In an effort to reduce corn stem-borer infestations, corporate and public researchers developed genetically modified corn varieties suitable for Kenya. (Photo by Dave Hoisington/CIMMYT via Wikimedia Commons.)

A bill that was approved in Congress recently, to avert a government shutdown, contained a little-seen provision that prohibits the federal courts from halting the sale or distributing of genetically-modified foods, even if they're found to be harmful.

But the provision may not even be constitutional, says U.S. Sen. Jon Tester, a Montana Democrat. Either way, just getting the rider through was a major victory for the big food and big agriculture lobbies. 

Tester, a farmer, tried to get the provision stripped from the funding bill, but was unsuccessful.

"If the USDA makes a mistake when it issues a permit to plant a genetically modified crop, they can’t go back and pull that crop out of the ecosystem, out of our land," he said. "If a court finds that, in this case the USDA, a federal agency, finds this crop is bad, is harmful, the USDA, because of this rider, is required not to comply with that court ruling."

And that, he says, likely makes the rider unconstitutional. But Tester also objected to the way the rider was thrown into the budget bill without discussion.

"The continuing resolution was pretty darn important. It kept the government running. I don’t think anyone wanted to see a government shutdown," he said. "We were told if this provision was pulled out, the House would not pass it, that the government would shut down."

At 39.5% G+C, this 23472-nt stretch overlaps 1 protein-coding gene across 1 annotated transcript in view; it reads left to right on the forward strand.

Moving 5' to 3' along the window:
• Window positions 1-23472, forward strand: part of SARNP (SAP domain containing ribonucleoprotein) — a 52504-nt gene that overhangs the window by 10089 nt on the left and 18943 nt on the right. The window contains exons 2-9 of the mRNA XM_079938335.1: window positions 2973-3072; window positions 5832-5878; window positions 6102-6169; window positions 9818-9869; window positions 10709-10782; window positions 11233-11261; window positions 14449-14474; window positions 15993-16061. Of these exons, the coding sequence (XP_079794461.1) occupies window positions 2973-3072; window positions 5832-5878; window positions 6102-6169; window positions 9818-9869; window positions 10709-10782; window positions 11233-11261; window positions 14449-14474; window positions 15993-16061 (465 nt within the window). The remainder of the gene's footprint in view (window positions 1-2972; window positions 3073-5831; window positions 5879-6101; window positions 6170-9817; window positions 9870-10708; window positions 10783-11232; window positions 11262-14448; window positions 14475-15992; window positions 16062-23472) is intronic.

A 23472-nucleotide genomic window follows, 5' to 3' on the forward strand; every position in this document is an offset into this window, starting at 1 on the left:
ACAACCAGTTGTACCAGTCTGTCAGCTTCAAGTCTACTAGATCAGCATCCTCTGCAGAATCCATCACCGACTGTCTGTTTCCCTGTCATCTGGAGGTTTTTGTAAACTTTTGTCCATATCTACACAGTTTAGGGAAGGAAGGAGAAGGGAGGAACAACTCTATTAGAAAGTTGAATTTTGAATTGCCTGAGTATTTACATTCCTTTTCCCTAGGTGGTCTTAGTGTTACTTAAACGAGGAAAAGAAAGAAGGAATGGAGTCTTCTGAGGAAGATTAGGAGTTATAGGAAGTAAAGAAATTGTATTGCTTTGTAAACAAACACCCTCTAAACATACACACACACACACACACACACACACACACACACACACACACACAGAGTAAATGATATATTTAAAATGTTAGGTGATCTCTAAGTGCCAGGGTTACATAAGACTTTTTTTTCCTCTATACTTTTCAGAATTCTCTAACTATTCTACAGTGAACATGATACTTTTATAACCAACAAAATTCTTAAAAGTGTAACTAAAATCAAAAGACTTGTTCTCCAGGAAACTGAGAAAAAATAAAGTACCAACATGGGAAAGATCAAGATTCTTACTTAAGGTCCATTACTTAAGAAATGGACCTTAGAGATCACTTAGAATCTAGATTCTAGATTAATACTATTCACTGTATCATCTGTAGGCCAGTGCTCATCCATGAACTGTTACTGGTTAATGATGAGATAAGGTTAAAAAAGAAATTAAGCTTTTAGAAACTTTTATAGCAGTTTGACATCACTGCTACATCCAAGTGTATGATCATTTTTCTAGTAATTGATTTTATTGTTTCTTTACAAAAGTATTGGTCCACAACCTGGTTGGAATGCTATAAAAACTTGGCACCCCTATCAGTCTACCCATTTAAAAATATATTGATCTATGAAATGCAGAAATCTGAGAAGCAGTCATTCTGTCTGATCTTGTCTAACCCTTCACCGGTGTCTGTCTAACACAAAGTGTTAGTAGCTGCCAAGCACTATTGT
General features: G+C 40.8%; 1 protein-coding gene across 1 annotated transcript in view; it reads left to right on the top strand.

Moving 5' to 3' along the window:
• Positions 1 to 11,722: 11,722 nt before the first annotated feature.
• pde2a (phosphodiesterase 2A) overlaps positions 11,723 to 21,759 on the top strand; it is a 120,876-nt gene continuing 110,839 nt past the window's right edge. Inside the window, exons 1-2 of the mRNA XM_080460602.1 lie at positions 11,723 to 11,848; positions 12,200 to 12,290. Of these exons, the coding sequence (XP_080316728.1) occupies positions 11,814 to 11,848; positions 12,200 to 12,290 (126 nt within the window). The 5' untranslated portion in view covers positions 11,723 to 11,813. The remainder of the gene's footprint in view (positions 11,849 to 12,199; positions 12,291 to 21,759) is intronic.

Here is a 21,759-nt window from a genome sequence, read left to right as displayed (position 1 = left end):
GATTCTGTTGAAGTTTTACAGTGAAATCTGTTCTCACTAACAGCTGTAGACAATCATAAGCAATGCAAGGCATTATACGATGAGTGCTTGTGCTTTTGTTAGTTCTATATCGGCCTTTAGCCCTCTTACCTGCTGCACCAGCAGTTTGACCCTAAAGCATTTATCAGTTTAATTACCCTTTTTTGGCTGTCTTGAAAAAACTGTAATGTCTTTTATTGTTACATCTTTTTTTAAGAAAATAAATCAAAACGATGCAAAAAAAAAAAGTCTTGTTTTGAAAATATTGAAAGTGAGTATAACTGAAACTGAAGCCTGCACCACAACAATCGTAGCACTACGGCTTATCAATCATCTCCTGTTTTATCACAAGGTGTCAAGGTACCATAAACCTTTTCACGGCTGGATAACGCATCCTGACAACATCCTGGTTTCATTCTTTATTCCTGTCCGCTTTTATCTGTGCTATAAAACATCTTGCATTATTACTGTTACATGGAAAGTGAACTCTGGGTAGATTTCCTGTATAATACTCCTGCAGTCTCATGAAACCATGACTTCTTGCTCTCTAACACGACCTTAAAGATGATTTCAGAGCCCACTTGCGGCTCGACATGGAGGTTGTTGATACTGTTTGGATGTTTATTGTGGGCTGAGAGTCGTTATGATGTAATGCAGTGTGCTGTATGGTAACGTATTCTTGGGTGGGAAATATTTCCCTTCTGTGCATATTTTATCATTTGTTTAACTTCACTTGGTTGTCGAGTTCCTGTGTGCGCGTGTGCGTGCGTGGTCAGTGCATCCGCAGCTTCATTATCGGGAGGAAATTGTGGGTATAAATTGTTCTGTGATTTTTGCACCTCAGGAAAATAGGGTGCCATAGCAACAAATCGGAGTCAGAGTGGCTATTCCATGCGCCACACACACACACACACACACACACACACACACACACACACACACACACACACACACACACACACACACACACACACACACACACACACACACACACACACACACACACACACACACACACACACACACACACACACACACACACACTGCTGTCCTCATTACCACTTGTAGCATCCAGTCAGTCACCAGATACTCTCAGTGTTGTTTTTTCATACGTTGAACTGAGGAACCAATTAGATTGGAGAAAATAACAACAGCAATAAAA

To date, no individual lawmaker has claimed authorship of this particular bill. Tester says its not good government, the way this was handled.

"It doesn’t give people the opportunity to have their voices heard and at least have a vote on issues. I mean, I would have loved to have had a vote on my amendment to pull this stuff out," he siad.

Tester says the bill's not only concerning to him as an individual with a family history of working the land, but because it disrespects the system of checks and balances that exists within the government.

Just how long this addendum will be the law of the land is hotly debated. Opponents say it will expire at the end of September, when the budget continuing resolution expires. Proponents, though, say it will last longer than that.

Food and agricultural biotech companies have spent more than half a billion dollars lobbying over the past decade to get this bill passed.

Tester says he believes some of that money went to trying to keep him from winning election, though he can't prove it because much of the money is spent in a way that's not reporter.

An organic farmer, Tester is generally suspicious of the effort to influence so fundamentally where food comes from.

"Mother Nature is a great thing," he said. "She’s given us so many things to feed people with. And when man steps in and thinks we’re smarter than Mother Nature, I have never found that to be the truth."

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